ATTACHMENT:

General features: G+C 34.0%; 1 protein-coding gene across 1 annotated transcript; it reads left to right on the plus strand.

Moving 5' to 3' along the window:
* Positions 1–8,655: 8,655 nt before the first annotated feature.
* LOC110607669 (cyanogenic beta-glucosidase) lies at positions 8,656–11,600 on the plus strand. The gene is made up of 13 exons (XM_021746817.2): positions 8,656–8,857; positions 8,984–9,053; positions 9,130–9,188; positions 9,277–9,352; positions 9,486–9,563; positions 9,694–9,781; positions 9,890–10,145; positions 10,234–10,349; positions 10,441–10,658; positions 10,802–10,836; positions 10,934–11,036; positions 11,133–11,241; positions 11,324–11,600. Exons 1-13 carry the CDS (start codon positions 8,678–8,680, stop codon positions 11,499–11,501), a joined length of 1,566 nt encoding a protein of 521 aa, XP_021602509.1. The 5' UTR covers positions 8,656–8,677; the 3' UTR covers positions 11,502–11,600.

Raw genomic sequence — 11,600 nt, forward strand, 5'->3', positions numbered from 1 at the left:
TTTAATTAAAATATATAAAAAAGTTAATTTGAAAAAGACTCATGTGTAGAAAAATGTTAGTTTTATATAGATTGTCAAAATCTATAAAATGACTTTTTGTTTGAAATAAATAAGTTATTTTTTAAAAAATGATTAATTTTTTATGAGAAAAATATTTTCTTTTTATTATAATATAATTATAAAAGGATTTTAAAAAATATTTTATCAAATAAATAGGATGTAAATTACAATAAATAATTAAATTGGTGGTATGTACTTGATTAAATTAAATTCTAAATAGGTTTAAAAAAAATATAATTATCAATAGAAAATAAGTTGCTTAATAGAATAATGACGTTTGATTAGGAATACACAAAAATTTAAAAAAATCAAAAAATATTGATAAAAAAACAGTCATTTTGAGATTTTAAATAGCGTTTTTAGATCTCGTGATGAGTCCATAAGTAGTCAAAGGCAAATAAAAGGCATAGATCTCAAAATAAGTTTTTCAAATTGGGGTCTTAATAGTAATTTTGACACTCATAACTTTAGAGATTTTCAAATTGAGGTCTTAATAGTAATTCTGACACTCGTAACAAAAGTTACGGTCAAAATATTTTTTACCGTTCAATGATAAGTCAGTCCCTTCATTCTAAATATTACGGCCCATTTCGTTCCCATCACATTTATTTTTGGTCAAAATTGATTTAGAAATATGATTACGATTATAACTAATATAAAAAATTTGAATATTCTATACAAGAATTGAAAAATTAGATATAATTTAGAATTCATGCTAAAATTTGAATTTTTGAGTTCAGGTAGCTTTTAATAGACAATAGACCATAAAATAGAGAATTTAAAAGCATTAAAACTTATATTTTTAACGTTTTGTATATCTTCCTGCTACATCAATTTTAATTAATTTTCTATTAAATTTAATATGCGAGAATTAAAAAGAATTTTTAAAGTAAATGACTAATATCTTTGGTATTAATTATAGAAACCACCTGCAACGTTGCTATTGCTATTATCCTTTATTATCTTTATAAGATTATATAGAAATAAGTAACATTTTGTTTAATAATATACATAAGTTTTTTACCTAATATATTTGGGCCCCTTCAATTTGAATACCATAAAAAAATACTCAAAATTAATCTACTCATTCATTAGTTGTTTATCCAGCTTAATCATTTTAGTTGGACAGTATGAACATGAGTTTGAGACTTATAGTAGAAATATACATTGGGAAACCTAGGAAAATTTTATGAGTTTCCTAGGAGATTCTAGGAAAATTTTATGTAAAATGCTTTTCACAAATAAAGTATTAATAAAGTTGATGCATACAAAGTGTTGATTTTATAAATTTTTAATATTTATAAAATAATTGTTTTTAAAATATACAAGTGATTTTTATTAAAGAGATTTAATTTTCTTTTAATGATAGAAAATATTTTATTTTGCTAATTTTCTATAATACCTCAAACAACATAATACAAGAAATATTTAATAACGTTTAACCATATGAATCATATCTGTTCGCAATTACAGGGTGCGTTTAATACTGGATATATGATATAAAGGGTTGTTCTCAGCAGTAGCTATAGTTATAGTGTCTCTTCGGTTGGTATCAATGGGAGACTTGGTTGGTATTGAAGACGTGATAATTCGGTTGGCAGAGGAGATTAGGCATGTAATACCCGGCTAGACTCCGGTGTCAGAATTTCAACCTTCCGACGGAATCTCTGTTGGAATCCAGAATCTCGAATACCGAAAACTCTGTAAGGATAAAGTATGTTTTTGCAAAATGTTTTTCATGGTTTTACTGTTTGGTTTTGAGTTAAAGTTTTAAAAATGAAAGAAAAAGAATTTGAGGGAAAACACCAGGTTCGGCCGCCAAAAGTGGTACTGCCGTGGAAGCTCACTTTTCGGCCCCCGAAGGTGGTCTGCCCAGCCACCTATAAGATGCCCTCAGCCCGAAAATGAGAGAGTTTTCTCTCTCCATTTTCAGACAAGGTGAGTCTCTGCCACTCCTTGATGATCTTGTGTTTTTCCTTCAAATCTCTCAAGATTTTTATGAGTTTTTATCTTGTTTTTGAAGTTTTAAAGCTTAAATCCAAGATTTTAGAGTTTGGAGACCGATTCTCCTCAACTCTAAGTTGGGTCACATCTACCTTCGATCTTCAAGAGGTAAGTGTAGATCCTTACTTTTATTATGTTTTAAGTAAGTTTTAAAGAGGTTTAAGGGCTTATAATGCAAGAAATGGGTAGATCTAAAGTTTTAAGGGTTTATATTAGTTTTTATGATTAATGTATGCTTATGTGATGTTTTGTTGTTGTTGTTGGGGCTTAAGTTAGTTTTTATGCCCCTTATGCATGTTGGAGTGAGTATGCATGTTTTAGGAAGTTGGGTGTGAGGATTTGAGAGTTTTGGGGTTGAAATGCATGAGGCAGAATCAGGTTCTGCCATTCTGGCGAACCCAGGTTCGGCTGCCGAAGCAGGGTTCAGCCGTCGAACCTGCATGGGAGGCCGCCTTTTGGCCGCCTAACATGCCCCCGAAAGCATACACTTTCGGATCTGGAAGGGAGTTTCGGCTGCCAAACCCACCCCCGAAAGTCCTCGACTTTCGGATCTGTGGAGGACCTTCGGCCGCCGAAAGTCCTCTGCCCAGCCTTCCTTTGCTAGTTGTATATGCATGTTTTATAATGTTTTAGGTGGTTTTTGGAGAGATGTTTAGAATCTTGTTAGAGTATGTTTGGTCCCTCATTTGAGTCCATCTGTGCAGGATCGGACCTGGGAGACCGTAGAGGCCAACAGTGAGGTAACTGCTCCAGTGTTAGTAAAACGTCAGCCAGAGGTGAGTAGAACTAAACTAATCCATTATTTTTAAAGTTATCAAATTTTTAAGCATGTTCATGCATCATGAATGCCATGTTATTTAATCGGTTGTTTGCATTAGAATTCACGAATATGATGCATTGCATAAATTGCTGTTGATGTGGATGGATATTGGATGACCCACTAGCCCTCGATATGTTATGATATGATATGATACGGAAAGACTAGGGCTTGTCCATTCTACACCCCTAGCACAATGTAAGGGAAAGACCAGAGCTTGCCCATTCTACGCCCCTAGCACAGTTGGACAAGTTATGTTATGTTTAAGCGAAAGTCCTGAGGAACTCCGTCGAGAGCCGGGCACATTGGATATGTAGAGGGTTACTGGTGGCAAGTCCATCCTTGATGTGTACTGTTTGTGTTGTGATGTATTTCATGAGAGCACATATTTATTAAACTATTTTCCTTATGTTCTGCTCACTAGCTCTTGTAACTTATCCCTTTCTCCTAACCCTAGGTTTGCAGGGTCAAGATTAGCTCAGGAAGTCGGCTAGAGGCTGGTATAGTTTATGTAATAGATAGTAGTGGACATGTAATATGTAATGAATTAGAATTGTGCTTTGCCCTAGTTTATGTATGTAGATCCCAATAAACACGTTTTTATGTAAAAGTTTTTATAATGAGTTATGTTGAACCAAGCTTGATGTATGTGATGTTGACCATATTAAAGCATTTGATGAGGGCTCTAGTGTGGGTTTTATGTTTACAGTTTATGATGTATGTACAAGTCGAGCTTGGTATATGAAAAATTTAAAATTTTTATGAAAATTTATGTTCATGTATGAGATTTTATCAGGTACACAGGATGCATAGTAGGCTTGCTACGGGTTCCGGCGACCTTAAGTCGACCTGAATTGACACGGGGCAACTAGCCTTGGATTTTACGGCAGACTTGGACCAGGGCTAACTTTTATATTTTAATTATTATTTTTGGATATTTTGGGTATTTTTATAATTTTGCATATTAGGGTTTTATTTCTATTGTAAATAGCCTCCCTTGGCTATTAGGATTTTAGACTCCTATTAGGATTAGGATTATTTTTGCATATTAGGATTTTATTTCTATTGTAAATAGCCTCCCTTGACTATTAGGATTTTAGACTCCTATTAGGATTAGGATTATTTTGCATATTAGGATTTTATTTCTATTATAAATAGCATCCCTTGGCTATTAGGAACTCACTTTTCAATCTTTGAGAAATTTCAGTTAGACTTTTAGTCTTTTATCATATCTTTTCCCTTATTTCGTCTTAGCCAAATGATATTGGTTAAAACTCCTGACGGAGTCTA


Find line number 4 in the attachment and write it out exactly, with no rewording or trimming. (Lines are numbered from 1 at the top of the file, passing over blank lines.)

* LOC110607669 (cyanogenic beta-glucosidase) lies at positions 8,656–11,600 on the plus strand. The gene is made up of 13 exons (XM_021746817.2): positions 8,656–8,857; positions 8,984–9,053; positions 9,130–9,188; positions 9,277–9,352; positions 9,486–9,563; positions 9,694–9,781; positions 9,890–10,145; positions 10,234–10,349; positions 10,441–10,658; positions 10,802–10,836; positions 10,934–11,036; positions 11,133–11,241; positions 11,324–11,600. Exons 1-13 carry the CDS (start codon positions 8,678–8,680, stop codon positions 11,499–11,501), a joined length of 1,566 nt encoding a protein of 521 aa, XP_021602509.1. The 5' UTR covers positions 8,656–8,677; the 3' UTR covers positions 11,502–11,600.